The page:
Atman (Hinduismo)

De Ocultura
Revisão de 10h03min de 27 de setembro de 2010 por Dyulax (discussão | contribs) (Etymology)
Ir para navegação Ir para pesquisar

The Ātman (IAST: Ātman, sanskrit: आत्मन्) is a philosophical term used within Hinduism, especially in the Vedanta school to identify the soul whether in global sense (world's soul) or in individual sense (of a person own soul). It is one's true self (hence generally translated into English as 'Self') beyond identification with the phenomenal reality of worldly existence.


A palavra ātman é conectada com a raiz indo-europeia *ēt-men (sopro, respiração) e cognata ao inglês antigo "æþm", ao grego "asthma", e ao alemão "Atem": "atmen" (respirar).

Schools of thought


Philosophical schools such as Advaita (monism) see the soul within each living entity as being fully identical with Brahman - the all-pervading soul of the universe, whereas other schools such as Dvaita (dualism) differentiate between the individual atma in living beings, and the Supreme atma (Paramatma) as being at least partially separate beings. Thus atman refers to the individual soul or the observer being.

Within Advaita Vedanta philosophy the Atman is the universal life-principle, the animator of all organisms, and the world-soul. This view is of a sort of panentheism (not pantheism) and thus is sometimes not equated with the single creator God of monotheism. Identification of individual living beings/souls, or jiva-atmas, with the 'One Atman' is the monistic Advaita Vedanta position, which is critiqued by dualistic/theistic Dvaita Vedanta. Dvaita Vedanta calls the all-pervading aspect of Brahman Paramatman quantitatively different from individual Atman and claims reality for both a God functioning as the ultimate metaphorical "soul" of the universe, and for actual individual "souls" as such. The Dvaita, dualist schools, therefore, in contrast to Advaita, advocate an exclusive monotheistic position wherein Brahman is made synonymous with Vishnu. Aspects of both philosophies are found within the schools of Vishishtadvaita Vedanta and Achintya Bheda Abheda.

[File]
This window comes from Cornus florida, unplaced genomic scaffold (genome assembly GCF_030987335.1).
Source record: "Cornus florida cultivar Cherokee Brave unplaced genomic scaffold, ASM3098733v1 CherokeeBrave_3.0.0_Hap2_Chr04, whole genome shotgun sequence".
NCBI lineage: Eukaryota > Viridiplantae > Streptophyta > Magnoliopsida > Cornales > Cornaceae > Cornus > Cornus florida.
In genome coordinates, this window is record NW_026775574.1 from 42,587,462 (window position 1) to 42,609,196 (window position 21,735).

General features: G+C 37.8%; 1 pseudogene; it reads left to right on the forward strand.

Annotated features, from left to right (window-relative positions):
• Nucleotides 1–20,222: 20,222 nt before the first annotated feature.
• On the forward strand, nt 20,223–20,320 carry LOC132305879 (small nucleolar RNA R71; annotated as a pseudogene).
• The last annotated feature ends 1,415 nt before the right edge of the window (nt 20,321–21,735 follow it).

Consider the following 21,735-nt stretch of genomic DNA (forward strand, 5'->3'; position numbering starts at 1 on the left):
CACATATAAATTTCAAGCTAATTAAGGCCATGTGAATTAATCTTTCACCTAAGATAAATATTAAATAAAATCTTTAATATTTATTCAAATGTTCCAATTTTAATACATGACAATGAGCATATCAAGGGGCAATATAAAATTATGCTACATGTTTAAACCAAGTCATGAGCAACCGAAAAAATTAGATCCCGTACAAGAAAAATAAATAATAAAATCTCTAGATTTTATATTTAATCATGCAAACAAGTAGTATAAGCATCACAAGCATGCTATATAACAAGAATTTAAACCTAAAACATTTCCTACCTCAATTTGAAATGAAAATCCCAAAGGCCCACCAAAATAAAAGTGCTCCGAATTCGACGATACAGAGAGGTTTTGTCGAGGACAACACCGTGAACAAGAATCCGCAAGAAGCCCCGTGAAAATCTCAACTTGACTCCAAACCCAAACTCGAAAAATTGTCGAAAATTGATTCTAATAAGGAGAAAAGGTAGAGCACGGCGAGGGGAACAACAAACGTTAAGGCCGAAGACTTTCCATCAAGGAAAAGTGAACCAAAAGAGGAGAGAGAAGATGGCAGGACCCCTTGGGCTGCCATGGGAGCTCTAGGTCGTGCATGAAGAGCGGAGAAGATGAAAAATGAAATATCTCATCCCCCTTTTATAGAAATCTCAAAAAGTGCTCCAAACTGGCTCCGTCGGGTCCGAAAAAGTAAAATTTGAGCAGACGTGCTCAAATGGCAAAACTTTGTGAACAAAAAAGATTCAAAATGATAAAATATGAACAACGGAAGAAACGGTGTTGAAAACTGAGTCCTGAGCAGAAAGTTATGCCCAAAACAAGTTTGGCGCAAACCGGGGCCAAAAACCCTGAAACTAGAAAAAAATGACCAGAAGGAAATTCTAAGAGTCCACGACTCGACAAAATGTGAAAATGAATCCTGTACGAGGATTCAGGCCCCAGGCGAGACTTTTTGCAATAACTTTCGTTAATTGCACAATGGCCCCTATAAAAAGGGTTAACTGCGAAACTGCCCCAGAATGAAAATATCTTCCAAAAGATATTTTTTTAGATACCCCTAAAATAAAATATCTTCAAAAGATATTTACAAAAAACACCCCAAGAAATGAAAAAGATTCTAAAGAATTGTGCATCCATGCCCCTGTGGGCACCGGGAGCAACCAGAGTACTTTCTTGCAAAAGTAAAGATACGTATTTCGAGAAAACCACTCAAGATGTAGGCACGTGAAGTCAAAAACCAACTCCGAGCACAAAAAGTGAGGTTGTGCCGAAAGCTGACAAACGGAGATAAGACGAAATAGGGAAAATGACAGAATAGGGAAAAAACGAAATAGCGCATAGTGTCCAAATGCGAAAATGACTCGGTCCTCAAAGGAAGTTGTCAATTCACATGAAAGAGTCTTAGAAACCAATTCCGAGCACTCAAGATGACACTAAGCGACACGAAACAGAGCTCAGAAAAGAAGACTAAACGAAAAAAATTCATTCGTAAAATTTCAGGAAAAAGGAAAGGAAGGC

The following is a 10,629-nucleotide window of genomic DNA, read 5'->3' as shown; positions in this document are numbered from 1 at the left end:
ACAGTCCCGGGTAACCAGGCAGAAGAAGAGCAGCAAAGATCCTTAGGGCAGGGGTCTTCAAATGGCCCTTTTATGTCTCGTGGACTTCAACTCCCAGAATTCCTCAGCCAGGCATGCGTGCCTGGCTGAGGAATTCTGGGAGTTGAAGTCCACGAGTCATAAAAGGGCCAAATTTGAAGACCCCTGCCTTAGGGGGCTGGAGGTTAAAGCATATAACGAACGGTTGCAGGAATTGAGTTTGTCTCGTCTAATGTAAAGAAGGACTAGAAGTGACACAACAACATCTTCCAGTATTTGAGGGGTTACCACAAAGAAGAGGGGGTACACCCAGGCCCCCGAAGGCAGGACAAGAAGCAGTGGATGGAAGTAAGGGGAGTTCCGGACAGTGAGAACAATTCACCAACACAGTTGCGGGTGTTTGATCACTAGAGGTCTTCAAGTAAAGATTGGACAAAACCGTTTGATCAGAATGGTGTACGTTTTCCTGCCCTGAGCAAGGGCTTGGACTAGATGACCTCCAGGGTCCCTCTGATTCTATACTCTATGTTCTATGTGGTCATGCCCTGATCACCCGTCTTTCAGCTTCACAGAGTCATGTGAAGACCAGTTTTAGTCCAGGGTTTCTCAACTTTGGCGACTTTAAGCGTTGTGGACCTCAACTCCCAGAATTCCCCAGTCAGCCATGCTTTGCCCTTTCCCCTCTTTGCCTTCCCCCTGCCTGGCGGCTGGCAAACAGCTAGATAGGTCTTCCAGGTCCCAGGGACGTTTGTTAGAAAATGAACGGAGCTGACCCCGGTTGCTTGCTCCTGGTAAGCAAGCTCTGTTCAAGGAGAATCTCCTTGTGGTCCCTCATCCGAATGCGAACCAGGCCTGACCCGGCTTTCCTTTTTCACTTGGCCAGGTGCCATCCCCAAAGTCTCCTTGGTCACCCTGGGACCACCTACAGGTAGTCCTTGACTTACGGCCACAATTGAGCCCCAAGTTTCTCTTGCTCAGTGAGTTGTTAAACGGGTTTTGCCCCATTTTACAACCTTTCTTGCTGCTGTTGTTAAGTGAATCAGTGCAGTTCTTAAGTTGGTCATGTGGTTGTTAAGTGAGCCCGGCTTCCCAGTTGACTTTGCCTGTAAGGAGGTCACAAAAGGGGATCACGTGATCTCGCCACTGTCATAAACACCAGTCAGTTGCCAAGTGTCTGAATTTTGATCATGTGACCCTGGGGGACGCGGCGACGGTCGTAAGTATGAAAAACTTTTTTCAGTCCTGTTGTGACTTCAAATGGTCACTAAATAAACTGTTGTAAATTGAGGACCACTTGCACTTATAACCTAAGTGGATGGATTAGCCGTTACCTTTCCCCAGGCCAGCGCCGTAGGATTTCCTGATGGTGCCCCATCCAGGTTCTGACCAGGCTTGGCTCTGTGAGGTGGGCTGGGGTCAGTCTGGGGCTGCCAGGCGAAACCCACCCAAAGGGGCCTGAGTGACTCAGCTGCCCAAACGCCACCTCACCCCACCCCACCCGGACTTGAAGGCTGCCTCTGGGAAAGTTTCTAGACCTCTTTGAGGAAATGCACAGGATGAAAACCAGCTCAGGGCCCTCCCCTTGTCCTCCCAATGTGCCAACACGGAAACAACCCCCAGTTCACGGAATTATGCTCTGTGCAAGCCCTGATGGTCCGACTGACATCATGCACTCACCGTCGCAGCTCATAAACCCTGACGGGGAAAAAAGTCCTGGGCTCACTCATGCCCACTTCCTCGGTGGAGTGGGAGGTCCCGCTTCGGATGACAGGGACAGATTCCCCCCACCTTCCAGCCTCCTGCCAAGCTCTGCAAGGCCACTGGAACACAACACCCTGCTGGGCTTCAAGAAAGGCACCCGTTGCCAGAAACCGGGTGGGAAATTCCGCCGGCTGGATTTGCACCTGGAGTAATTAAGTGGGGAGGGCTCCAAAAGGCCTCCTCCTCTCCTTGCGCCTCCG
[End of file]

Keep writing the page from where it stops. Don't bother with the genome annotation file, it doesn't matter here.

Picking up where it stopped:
In some instances both Advaita and Dvaita schools may accommodate the others's belief as a lower form of worship or practice towards the same ultimate goal.


In the view of the Yoga school, the highest attainment does not reveal the experienced diversity of the world to be illusion. The everyday world is real. Furthermore, the highest attainment is the event of one of many individual selves discovering itself; there is no single universal self shared by all persons.


The pre-Buddhist Upanishads link the Self to the feeling "I am." Among the religious thinkers of the time, and in common usage, the concept "self" entails the notion of "I am". However, following the Buddha, later Upanishads like the Maitri Upanishad write instead that only the defiled individual self, rather than the universal self, thinks "this is I" or "this is mine", and the even later Mandukya Upanishad, which was written with heavy Buddhist influence, defines the highest state to be absolute emptiness.


Adherents to Jainism also use the phrase the atman to refer to 'the self'. Often atman is mistaken as being interchangeable with the word jiva with the difference being somewhat subtle. Whereas atman refers to the self, jiva refers to the living being, the exact comprehension of which varies throughout the philosophical schools.

Ver também